The Mekong is the world’s 12th-longest river, second only to the Amazon in terms of biodiversity importance, and the world’s most productive inland fishery. It is also a transboundary river – rising from the glaciers of the Tibetan Plateau, in China, before tumbling down through Myanmar, Laos, Thailand and Cambodia and emptying into the South China Sea, in Vietnam. The Mekong is therefore a critical point of contestation, or cooperation, between the six states that share its resources. The stakes, and uncertainties, are only heightened by climate change: the roof of the world is warming far faster than average, with experts warning recently that two-thirds of Himalayan glaciers could disappear by the end of the century.
Last Days of the Mighty Mekong, however, is not a policy report about these urgent challenges. Instead, Brian Eyler, the director of the Stimson Center’s Southeast Asia Program in Washington, D.C., has penned an engaging and open-ended book, with a less elegiac tone than its title might imply. At many points a vividly reported travelogue, Eyler starts in the tiny Tibetan village of Yubeng, in Yunnan province, south-west China. Here, Eyler explores the changing fortunes of high-altitude life near the source of the Lancang, as the Upper Mekong is known in China. Over the past decade, the village transformed into a tourist destination for mountaineers and spiritually minded travellers. Tourists left piles of garbage along its once-pristine hiking trails. Some residents got rich renting rooms to out-of-towners, but lost their cultural traditions in the process.
As he heads downstream, Eyler visits the first of the large Mekong mainstream dams, learning how the Manwan Dam promised jobs and prosperity for remote communities when it opened in 1995, but instead impoverished many of the 3,400 people it displaced. Today, Manwan is one of ten mega-dams on the Upper Mekong, which created such a glut of electricity in the province that cryptocurrency miners are known to plug directly into the electricity provided by the dams for their power-intensive operations. Yet the dams, for all their capacity to generate electricity, have had negative effects on fisheries (the major source of dietary protein in the Lower Mekong Basin), river ecologies, and agricultural systems that depend on the sediment-filled flood pulse of the river.
This matters particularly downstream, where Laos – transformed enormously in recent years by Chinese investment into railways, rubber plantations and mining, as well as hydropower – still plans to build nearly 100 dams with a combined installed generation capacity of 28 gigawatts by 2020. The looming threats to local residents, as well as to the river ecology, are illustrated here, and throughout this compelling and expressively written book. Eyler combines close observations and voices of those who depend upon the river – from environmental activists in the Golden Triangle, to fisherfolk on the Tonle Sap Lake in Cambodia, and farmers in the heavily dredged delta in Vietnam.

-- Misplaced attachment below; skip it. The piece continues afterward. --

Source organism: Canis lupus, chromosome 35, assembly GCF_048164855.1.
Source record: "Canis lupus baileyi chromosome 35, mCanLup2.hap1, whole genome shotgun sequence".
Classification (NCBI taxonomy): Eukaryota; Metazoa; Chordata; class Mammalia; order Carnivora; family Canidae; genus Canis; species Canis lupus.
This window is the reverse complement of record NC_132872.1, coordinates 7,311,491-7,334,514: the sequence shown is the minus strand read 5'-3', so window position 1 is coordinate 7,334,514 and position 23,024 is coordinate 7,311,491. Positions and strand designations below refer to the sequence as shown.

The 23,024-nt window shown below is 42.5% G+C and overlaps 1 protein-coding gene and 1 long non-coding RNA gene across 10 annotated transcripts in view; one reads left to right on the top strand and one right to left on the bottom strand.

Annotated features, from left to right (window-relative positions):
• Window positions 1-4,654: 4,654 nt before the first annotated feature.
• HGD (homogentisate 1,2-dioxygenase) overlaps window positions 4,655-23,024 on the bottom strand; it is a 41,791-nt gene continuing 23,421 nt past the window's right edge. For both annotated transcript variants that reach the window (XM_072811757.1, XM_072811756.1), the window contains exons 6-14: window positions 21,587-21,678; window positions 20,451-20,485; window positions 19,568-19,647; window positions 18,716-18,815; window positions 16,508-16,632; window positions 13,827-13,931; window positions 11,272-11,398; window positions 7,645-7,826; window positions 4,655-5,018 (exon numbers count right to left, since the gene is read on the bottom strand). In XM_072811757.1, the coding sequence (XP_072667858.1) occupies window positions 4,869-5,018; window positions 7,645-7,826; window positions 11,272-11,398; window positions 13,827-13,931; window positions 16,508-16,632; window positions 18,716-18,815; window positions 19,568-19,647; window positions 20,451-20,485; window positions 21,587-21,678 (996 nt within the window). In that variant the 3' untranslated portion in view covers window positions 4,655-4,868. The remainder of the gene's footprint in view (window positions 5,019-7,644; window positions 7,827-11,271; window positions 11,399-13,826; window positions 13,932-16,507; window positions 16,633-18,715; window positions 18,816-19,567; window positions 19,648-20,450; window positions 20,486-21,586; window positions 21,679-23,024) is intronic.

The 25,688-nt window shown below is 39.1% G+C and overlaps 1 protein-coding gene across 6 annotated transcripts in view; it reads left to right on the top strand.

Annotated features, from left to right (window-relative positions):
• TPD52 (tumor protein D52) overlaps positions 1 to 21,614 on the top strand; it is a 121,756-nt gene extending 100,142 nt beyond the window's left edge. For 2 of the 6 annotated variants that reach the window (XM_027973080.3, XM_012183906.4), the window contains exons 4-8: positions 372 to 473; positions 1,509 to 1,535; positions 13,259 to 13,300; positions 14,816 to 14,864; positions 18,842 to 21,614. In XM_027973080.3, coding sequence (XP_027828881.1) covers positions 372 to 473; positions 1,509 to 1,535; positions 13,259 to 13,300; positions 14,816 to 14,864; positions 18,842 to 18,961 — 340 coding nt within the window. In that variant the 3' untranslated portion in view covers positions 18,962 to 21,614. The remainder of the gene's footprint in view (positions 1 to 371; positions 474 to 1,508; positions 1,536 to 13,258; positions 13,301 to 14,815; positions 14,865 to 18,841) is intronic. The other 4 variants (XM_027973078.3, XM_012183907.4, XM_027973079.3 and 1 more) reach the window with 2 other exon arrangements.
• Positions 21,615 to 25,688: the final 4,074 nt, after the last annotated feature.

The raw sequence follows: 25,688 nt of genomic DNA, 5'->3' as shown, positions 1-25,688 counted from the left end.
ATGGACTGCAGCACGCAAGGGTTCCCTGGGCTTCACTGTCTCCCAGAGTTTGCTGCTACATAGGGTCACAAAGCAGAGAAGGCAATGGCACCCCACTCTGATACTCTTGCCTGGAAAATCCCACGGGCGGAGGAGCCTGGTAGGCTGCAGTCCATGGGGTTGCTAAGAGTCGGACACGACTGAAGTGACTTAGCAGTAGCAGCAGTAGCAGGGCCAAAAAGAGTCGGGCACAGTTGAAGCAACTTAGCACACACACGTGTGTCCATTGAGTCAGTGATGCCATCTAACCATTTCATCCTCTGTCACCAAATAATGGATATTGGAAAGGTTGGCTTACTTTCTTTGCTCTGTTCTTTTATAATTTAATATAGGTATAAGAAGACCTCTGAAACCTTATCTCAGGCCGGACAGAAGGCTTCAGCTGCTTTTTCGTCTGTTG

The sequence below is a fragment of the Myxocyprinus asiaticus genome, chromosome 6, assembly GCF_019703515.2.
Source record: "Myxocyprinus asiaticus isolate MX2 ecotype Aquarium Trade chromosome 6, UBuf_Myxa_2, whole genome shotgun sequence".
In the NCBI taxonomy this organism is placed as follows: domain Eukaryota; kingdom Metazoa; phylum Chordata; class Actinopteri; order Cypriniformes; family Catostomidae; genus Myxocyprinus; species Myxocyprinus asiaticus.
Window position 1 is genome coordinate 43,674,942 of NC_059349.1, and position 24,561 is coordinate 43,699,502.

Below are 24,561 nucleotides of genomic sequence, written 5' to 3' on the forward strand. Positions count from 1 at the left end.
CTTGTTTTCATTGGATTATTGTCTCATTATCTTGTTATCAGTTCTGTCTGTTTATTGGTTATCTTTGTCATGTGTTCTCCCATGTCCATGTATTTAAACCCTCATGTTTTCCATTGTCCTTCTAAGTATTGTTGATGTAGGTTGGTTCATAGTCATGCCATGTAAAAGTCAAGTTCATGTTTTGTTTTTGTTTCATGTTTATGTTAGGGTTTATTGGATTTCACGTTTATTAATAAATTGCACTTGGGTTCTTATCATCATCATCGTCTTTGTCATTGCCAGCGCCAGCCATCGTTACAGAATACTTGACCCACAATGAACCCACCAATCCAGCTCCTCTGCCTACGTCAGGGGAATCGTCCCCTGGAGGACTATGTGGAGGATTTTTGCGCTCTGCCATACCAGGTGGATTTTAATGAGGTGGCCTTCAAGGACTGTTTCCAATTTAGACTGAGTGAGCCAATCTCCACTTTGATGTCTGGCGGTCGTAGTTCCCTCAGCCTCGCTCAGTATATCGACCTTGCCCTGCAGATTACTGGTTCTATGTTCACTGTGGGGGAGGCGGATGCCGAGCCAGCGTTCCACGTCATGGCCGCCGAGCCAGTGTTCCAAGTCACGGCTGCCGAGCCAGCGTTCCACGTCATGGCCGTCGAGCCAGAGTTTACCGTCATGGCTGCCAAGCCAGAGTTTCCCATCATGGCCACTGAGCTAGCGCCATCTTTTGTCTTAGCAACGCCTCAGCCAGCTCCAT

One of the most distinguishing threads that runs through the book, however, is Eyler’s interest in “Zomia”. This geographical idea, popularised by the American scholar James Scott, refers to the upland areas of the Mekong region, and proposes them as proto-anarchist “zones of refuge for ethnic groups who have chosen to flee expanding lowland civilisations like the Chinese, Vietnamese, or Thai.” Eyler focuses particularly on the Akha. Despite being labelled among the most “backward” by Mao-era Chinese anthropologists, Eyler highlights their traditional promotion of “swidden agriculture” – a practice once disparagingly called “slash and burn”, but which is now recognised as a sustainable way to manage natural resources. And today, Eyler finds social media is helping the Akha to revive and preserve their modern-day Zomian culture.
This is one of the few hopeful signs: a symbol of grassroots innovation that could reshape the river’s future. Similarly, Eyler finishes his journey down the river by visiting a polyculture project in the Mekong delta, in Vietnam, where agricultural experimenters have created a stable, “closed-loop” ecological system producing fruit, fish, vegetables and sought-after edible snails without the use of pesticides, fertilisers and antibiotics.
Such examples matter more than ever. But with transboundary institutions weakened in recent years; regional economic integration characterised by the top-down rollout of infrastructure and special economic zones (SEZs); and civil society opposition ever more squeezed, it is difficult not to conclude that the river – as a mighty, unique ecology, and as home to a dazzling array of rebel cultures – is in its last days.